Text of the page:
Postby bonsai » Tue Sep 15, 2009 11:12 am

mhassed wrote:For my last couple of years in the School I was constantly asking questions in group: "Why?", "Who says?" "How do you know that?" etc.
If you keep asking questions like that the bottom line is always some reference to authority: "Because the shankaracharya says so." "Because Mr Lambie say so." "Because the Gita says so." etc.
That's the hallmark of a religion, not a School of philosophy.


You're absolutely right. The entire wisdom of the SES is based on the premise that the Shankaracharya was a fully realised man and that the Veda's to which he referred are authoratitive. In turn MacLaren have direct access to the Shankaracharya was wiser than others in the organisation.

The difficulty is that there is never much acknowledgement of the human condition. The shankaracharya was a man and little rational was applied in determining that he should be regarded as fully realised.
Maclaren was a man with considerable human failings, especially when he shouted at his disciples and humiliated them.

The other thing, which in my experience is lost in the SES approach to things, is the context in which answers from the shankaracharya are given and the chosen scriptures are recorded.

The answers given by the Shankaracharya involve an interpretation of MacLaren's question. Let's not forget also that there is two way translation going on here too.

Likewise the scriptures were also all written down by human beings, translated and reflect the social factors of the societies of the time.

There is little more penetrating than the simple question why!

Bonsai

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Cousin It
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Re: Coming to terms with stupidity

Postby Cousin It » Tue Sep 15, 2009 11:54 am

The bending to authority -- MacLaren, Lambie, "His Holiness" (what an absurd title) really grates and is something which in retrospect is so RETARDED. Yet, unfortunately, at the time it seemed to make sense. Hence the title I put on this blog referring to my own stupidity.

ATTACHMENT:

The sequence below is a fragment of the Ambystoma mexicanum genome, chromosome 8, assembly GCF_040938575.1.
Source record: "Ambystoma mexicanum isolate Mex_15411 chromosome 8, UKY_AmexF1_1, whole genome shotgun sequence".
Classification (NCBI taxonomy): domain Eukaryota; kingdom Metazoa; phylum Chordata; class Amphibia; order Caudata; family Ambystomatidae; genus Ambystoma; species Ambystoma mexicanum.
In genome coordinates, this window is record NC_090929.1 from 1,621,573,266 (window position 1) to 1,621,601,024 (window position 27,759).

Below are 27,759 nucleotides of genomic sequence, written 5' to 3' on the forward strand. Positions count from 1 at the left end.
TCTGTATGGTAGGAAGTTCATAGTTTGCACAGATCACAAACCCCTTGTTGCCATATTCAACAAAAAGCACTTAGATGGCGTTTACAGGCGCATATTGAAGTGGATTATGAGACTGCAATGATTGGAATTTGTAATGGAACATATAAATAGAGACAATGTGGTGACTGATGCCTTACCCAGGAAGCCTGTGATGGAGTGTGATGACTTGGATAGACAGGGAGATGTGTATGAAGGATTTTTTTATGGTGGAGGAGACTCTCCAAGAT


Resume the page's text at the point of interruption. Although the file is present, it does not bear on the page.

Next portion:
A charismatic leader who demands absolute authority is of course a hallmark of a cult. I well remember how Lambie would slay someone with a mere look in a meeting. Yet, when I drove him to the airport on 2 occasions I found him personally gauche and inept to the point of being bizarre.
Now I realise the 3 "deities" were/are just men and have all the faults of men. They are not even wiser, they just carry airs that make them seem convincing.
Cheers,
Cousin

bluegreen
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Re: Coming to terms with stupidity

Postby bluegreen » Tue Sep 15, 2009 2:35 pm

I well remember how Lambie would slay someone with a mere look in a meeting.


And why did he need to slay someone with a look? You were adults, that is not how the normal adult world needs to behave. If someone has a question or a challenge or even a nasty cough, or whatever in a meeting outside of SES they would not expect anyone to be eyeballing them to silence them. They would expect honesty, answers, sympathy etc. Silencing people with looks or humiliation is only necessary if you don't have something constructive to say or don't know the answer.
St James Girls School 1977-1981

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Cousin It
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Re: Coming to terms with stupidity

Postby Cousin It » Tue Sep 15, 2009 9:02 pm

bluegreen wrote:
And why did he need to slay someone with a look? You were adults, that is not how the normal adult world needs to behave. If someone has a question or a challenge or even a nasty cough, or whatever in a meeting outside of SES they would not expect anyone to be eyeballing them to silence them. They would expect honesty, answers, sympathy etc. Silencing people with looks or humiliation is only necessary if you don't have something constructive to say or don't know the answer.

You are quite right. The way Lambie and the senior tutors behave would not be tolerated by adults in any other context. The fact that we put up with it shows how conditioned we had become by the time we met them. I remember the uproar once when someone refused to stand up when Mr Jepsen (the Melbourne School leader) entered the room. At the time I was aghast too. The justification was that you stood to "show respect for the teaching". Now I think we stood to show how the leader had us under the thumb.
Cheers,
Cousin

Ahamty2
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Re: Coming to terms with stupidity

Postby Ahamty2 » Tue Sep 15, 2009 9:46 pm

Especially when you know from where in the Sydney SOP that John Jepsen and Miss Lowenhertz came to be sent to Melbourne by Mavro to start up the Melbourne SOP. I still don't know if it was a decision by LM or Mavro or both. But it was at the time of one of LM's visits to Sydney. Jepsen certainly did not have a halo then. Such is the power of the ego!

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Cousin It
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Re: Coming to terms with stupidity

Postby Cousin It » Tue Sep 15, 2009 9:48 pm